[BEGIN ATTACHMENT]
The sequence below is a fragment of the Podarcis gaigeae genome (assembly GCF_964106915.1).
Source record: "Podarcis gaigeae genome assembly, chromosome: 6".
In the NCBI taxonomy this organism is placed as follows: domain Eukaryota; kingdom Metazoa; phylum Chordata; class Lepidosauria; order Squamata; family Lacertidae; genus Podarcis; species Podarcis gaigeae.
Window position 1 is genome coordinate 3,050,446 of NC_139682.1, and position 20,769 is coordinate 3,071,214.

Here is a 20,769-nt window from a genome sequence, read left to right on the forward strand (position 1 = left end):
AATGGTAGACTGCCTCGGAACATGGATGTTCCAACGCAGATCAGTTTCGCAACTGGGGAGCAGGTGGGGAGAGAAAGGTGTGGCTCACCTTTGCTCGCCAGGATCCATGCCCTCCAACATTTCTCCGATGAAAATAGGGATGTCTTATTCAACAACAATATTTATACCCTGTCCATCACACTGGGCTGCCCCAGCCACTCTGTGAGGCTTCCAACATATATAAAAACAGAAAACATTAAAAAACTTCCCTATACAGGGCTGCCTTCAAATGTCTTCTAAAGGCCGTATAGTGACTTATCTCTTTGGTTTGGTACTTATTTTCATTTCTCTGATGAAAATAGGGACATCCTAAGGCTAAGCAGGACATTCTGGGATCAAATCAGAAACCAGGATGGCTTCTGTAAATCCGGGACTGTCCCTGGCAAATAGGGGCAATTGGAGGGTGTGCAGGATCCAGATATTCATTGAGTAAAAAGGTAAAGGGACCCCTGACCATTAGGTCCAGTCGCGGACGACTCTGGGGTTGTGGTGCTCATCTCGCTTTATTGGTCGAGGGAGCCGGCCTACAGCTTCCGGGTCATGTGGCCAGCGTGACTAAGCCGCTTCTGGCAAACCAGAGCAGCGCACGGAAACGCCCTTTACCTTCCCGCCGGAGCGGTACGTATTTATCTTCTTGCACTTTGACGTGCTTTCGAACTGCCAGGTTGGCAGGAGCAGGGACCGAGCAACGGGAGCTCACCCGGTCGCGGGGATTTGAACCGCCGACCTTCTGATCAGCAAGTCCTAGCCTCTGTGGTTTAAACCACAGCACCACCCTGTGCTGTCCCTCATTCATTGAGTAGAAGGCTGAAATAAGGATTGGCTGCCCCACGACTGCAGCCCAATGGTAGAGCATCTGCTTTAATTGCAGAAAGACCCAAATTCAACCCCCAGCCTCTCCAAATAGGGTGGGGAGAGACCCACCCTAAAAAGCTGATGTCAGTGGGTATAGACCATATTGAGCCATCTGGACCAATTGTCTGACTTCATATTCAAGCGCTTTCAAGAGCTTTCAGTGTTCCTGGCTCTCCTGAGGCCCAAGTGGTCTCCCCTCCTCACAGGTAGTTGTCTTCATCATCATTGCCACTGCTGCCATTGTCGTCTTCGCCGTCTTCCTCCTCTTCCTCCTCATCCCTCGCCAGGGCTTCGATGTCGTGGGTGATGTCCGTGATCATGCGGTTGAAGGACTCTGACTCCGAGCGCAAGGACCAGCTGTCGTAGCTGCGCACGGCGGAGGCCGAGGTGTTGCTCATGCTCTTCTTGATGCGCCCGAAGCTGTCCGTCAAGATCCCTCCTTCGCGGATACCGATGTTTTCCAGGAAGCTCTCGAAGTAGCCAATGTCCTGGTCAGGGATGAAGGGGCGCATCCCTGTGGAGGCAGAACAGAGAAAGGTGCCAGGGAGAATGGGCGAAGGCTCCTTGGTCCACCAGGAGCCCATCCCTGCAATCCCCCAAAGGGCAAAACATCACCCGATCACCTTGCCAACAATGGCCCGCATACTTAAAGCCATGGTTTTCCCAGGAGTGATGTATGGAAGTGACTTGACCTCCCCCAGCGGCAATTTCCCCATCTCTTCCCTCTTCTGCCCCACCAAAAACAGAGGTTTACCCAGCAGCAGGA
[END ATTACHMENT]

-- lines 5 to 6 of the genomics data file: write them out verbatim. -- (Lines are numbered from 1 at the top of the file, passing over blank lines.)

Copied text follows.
Here is a 20,769-nt window from a genome sequence, read left to right on the forward strand (position 1 = left end):
AATGGTAGACTGCCTCGGAACATGGATGTTCCAACGCAGATCAGTTTCGCAACTGGGGAGCAGGTGGGGAGAGAAAGGTGTGGCTCACCTTTGCTCGCCAGGATCCATGCCCTCCAACATTTCTCCGATGAAAATAGGGATGTCTTATTCAACAACAATATTTATACCCTGTCCATCACACTGGGCTGCCCCAGCCACTCTGTGAGGCTTCCAACATATATAAAAACAGAAAACATTAAAAAACTTCCCTATACAGGGCTGCCTTCAAATGTCTTCTAAAGGCCGTATAGTGACTTATCTCTTTGGTTTGGTACTTATTTTCATTTCTCTGATGAAAATAGGGACATCCTAAGGCTAAGCAGGACATTCTGGGATCAAATCAGAAACCAGGATGGCTTCTGTAAATCCGGGACTGTCCCTGGCAAATAGGGGCAATTGGAGGGTGTGCAGGATCCAGATATTCATTGAGTAAAAAGGTAAAGGGACCCCTGACCATTAGGTCCAGTCGCGGACGACTCTGGGGTTGTGGTGCTCATCTCGCTTTATTGGTCGAGGGAGCCGGCCTACAGCTTCCGGGTCATGTGGCCAGCGTGACTAAGCCGCTTCTGGCAAACCAGAGCAGCGCACGGAAACGCCCTTTACCTTCCCGCCGGAGCGGTACGTATTTATCTTCTTGCACTTTGACGTGCTTTCGAACTGCCAGGTTGGCAGGAGCAGGGACCGAGCAACGGGAGCTCACCCGGTCGCGGGGATTTGAACCGCCGACCTTCTGATCAGCAAGTCCTAGCCTCTGTGGTTTAAACCACAGCACCACCCTGTGCTGTCCCTCATTCATTGAGTAGAAGGCTGAAATAAGGATTGGCTGCCCCACGACTGCAGCCCAATGGTAGAGCATCTGCTTTAATTGCAGAAAGACCCAAATTCAACCCCCAGCCTCTCCAAATAGGGTGGGGAGAGACCCACCCTAAAAAGCTGATGTCAGTGGGTATAGACCATATTGAGCCATCTGGACCAATTGTCTGACTTCATATTCAAGCGCTTTCAAGAGCTTTCAGTGTTCCTGGCTCTCCTGAGGCCCAAGTGGTCTCCCCTCCTCACAGGTAGTTGTCTTCATCATCATTGCCACTGCTGCCATTGTCGTCTTCGCCGTCTTCCTCCTCTTCCTCCTCATCCCTCGCCAGGGCTTCGATGTCGTGGGTGATGTCCGTGATCATGCGGTTGAAGGACTCTGACTCCGAGCGCAAGGACCAGCTGTCGTAGCTGCGCACGGCGGAGGCCGAGGTGTTGCTCATGCTCTTCTTGATGCGCCCGAAGCTGTCCGTCAAGATCCCTCCTTCGCGGATACCGATGTTTTCCAGGAAGCTCTCGAAGTAGCCAATGTCCTGGTCAGGGATGAAGGGGCGCATCCCTGTGGAGGCAGAACAGAGAAAGGTGCCAGGGAGAATGGGCGAAGGCTCCTTGGTCCACCAGGAGCCCATCCCTGCAATCCCCCAAAGGGCAAAACATCACCCGATCACCTTGCCAACAATGGCCCGCATACTTAAAGCCATGGTTTTCCCAGGAGTGATGTATGGAAGTGACTTGACCTCCCCCAGCGGCAATTTCCCCATCTCTTCCCTCTTCTGCCCCACCAAAAACAGAGGTTTACCCAGCAGCAGGA